Mozart & Haydn

February 19, 1989, 07:00 PM
John Currie, Conductor
Dorothy Chandler Pavilion
TITLE COMPOSER/ ARRANGER GUEST ARTISTS
Litaniae Lauretanae K. 195 Wolfgang Amadeus Mozart
Exultate, Jubilate Motet K. 165 Wolfgang Amadeus Mozart
Rebecca Sherburn , Soprano
Harmonie Mass in B-Flat Major Franz Joseph Haydn
Rebecca Sherburn , Soprano
Paul Johnson , Tenor
Craig Kingsbury , Bass/Baritone

CONDUCTOR’S NOTES BY JOHN CURRIE

Mozart 'Litaniae Lauretanae' K 195
The Lorrentine Litany has an odd text based on the inscriptions in the Casa Santa in Loreto. This may account for the general neglect of a work in which Mozart offers some of his finest inspiration, and in which his mature operatic style is beginning to show its strength in largescale structures and beautiful melodies. The Kyrie which opens the work and the exquisite Agnus Dei which closes it show that Mozart was aware that the text is a private, evening devotion. On the other hand, the drama of 'Salus infirmorum,' the gaiety of 'Regina angelorum' and the embellishments and cadenzas of the singers leave no doubt of the work's theatrical and Italian origins. The music of the last movement appears, in essence, in the 'Hunt' quartet and there are many other passages which anticipate later, more famous, Mozart themes. But the work stands in its own right. The orchestration, for strings (with continuo), two horns and two oboes is a joy to the ear. Einstein called the work 'a marvel of youthful art and feeling.'
 
Mozart 'Exsultate, Jubilate' K 165
This work was written at Milan in 1773 for the castrato soprano Venanzio Rauzzini. It is typically ltalianate in style and form and introduces formidable display elements. As always, however, Mozart's inspiration raises the work above the conventional mould in which it is cast. The scoring is for two oboes, two horns, strings and continuo.
 
Haydn 'Harmoniemesse'
Written in 1802 when he was 70, Haydn's Harmoniemesse ('Wind-band Mass') is, apart from a few Scots song settings, his last completed composition. It is so called because it uses a fuller wind section than any other of the late Haydn masses and gives an intensity and prominence to the wind writing which recalls a more familiar late Haydn work, The Creation. Haydn's own comment on the Creation could well apply to this mass:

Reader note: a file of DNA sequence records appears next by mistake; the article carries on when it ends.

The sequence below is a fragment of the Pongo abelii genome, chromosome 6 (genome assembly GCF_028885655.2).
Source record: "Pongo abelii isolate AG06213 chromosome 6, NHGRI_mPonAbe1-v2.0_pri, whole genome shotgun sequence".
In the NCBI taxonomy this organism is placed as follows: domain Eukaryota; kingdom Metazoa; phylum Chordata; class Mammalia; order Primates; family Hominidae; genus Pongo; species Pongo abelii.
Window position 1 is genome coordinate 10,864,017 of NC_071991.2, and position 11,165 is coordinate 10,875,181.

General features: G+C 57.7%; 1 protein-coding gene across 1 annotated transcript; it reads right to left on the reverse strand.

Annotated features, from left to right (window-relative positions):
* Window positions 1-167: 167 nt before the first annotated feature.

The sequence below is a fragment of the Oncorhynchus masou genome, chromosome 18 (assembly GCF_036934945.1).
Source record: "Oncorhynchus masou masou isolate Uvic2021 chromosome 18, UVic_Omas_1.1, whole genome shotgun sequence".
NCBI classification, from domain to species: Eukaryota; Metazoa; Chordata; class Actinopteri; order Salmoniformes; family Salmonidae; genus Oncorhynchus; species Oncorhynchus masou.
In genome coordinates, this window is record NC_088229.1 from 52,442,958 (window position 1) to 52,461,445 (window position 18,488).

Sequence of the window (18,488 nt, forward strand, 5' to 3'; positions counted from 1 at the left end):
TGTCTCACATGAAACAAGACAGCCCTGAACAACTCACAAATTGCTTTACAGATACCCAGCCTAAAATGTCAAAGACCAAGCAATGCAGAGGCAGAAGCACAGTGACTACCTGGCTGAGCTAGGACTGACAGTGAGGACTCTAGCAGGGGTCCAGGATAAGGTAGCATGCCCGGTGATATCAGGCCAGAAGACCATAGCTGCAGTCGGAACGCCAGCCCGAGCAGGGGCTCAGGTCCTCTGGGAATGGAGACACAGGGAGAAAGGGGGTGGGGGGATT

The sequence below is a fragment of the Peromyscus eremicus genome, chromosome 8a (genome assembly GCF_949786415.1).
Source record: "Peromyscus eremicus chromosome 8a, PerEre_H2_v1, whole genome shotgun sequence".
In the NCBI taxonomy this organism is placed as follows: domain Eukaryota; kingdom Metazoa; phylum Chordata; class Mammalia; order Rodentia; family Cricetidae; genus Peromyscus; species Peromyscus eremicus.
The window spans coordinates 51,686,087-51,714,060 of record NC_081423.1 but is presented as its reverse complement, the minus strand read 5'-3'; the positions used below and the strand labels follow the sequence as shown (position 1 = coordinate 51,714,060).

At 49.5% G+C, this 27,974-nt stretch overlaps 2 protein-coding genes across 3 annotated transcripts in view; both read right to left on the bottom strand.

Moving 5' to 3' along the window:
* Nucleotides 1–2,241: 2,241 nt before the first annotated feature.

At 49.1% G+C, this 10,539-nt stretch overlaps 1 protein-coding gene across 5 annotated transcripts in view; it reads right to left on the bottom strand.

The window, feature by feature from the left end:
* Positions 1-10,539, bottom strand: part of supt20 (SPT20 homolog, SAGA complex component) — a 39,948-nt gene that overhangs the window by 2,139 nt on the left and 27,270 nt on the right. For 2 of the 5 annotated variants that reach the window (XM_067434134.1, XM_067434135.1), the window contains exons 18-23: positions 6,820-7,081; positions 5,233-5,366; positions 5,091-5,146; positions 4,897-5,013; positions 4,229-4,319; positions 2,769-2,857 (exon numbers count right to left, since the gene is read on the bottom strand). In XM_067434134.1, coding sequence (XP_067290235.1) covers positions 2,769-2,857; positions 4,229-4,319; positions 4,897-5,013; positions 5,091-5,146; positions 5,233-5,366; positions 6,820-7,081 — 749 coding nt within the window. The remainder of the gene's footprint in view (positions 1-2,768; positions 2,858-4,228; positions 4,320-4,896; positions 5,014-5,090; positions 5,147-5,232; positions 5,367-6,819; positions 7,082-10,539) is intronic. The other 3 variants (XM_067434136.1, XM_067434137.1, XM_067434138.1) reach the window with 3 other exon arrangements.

'I am an old man, soon to die, and I have only now learned to write for the winds ...'
 
Robbins Landon's comment that Haydn had problems composing this work and felt 'immeasurably weary' during his efforts, finds no reflection in the music itself. The solemn, sonorous Kyrie owes much to the flat-key wind music in Mozart's The Magic Flute. It is thoroughly German and one of the most satisfying opening movements of any Classical mass. As in The Magic Flute, the wind-band is used both to express solemnity (in the tutti passages) and chamber-music-like intimacy (in the solo passages). The Gloria and the Credo have the exciting virtuoso violin lines which are a finger print of all Haydn's late masses. The Benedictus has the revolutionary and somewhat puzzling marking 'Molto Allegro.' The 'Et vitam venturi' (The life to come) in 6/8 Measure, and the final 'Dona nobis pacem' are both typical of the classical buoyancy and optimism which is best known in similar passages in Beethoven's two settings of the Mass.
 
HISTORICAL NOTES BY
RICHARD H. TRAME, S.J. Ph.D.
 
The Litaniae Lauretanae (Litany of Loreto), K 195, constitutes one of four litanies composed by Mozart while intermittently resident in Salzburg between 1771 and 1776. Two of these litanies written for the Feast of Corpus Christi are directed to the Eucharistic Sacrament of the Altar. The second of them (K 243) ranks exceedingly high among all of Mozart's Salzburg Church compositions.